“Always strive for the best quality the budget will allow,” explains Fowler. “People expect game music to be professionally produced, whether it’s an 8-bit score or a gargantuan symphonic epic. This might mean making sacrifices. If the budget won’t stretch to a full orchestra then maybe think about using just strings – what could you achieve with that sound?”

Hannigan concurs, adding that if you are aiming for an orchestral sound, getting time with the real thing should be a priority.

“A live orchestra is going to add value and, for me at least, would be preferable to a sampled orchestra,” he says. “A hybrid approach can also work well. For example, a combination of synths, samples, smaller ensembles or soloists. There are no rules.”

However, Curry says that reduced public exposure to orchestras means synthetic alternatives remain viable: “I am loathe to say this but many people whom I play sampled music to can’t tell that they’re not live instruments. Perhaps this is because not so many people go to hear orchestras any more and are also very used to sampled instruments from TV and games.”

She adds: “It’s also important to consider the amazing work being done by digital musicians – there is no need to feel constrained by having to use a classical orchestra.

“But for me, an old-fashioned girl, there is no way you can replace the music that has been crafted in a bespoke way for the game.”


The industry’s growing love of remakes has highlighted for many composers just how far games music has come in the last few decades – even the most experienced ones.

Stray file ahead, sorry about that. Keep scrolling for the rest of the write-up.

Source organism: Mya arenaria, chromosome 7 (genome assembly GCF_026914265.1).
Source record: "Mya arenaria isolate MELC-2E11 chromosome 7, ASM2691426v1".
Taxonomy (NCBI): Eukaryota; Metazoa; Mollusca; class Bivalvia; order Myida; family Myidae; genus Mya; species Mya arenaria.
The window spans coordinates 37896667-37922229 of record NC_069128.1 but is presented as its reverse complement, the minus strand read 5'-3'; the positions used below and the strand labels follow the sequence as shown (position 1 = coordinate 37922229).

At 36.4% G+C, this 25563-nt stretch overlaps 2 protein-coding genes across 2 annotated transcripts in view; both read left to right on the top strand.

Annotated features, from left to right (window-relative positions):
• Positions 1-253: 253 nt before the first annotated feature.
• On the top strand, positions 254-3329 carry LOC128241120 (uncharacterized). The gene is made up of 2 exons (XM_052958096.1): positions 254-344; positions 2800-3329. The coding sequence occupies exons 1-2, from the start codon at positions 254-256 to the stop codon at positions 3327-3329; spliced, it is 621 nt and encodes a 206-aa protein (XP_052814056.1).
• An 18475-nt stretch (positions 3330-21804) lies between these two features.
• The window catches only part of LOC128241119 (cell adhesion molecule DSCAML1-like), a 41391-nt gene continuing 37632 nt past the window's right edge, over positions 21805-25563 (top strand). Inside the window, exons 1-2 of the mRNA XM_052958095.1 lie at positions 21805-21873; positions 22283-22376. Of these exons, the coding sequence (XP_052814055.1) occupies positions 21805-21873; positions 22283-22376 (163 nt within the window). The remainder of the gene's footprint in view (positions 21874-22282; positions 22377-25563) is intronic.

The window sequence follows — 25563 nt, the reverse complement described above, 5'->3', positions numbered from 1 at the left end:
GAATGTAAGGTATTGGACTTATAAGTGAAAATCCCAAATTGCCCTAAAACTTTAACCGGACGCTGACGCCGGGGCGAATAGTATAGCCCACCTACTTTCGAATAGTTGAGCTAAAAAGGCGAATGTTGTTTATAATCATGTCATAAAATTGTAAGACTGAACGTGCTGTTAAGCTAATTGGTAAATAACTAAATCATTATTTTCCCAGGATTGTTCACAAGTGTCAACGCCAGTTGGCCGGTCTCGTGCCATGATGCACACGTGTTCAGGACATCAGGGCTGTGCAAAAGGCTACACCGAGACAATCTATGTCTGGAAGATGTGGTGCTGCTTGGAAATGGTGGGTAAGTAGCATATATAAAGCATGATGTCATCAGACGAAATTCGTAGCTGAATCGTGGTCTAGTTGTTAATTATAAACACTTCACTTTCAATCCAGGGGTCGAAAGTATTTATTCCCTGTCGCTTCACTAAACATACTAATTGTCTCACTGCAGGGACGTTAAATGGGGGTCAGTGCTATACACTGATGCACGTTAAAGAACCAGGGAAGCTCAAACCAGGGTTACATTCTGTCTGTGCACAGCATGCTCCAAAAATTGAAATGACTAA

“Music in games is always changing, but in several directions at once,” says Hannigan. “There’s no ‘right’ way to create music for games. The needs of a triple-A ‘filmic’ blockbuster may lean towards a Hollywood score, but the same wouldn’t apply to LittleBigPlanet or an iOS puzzler, which takes a quirkier and more unique approach."

Broomhall adds: “My original game music roots are in creating midi scores for classic PC titles like the original XCOM and Transport Tycoon, so it’s amazing how things have developed – from soundcard to symphony. The original Transport Tycoon was nine-note polyphony on an FM soundcard, whilst we recorded some of San Francisco’s finest orchestral musicians at Skywalker Sound for Forza Motorsport 5.

“Game music has been on a very exciting journey and it continues as composers and audio directors bring further interactivity into music systems to help the score respond even more closely to gameplay.”

About MCV Staff

Check Also

EA has added six more patents to its accessibility pledge

Electronic Arts (EA) has announced that six more patents have been added to its accessibility patent pledge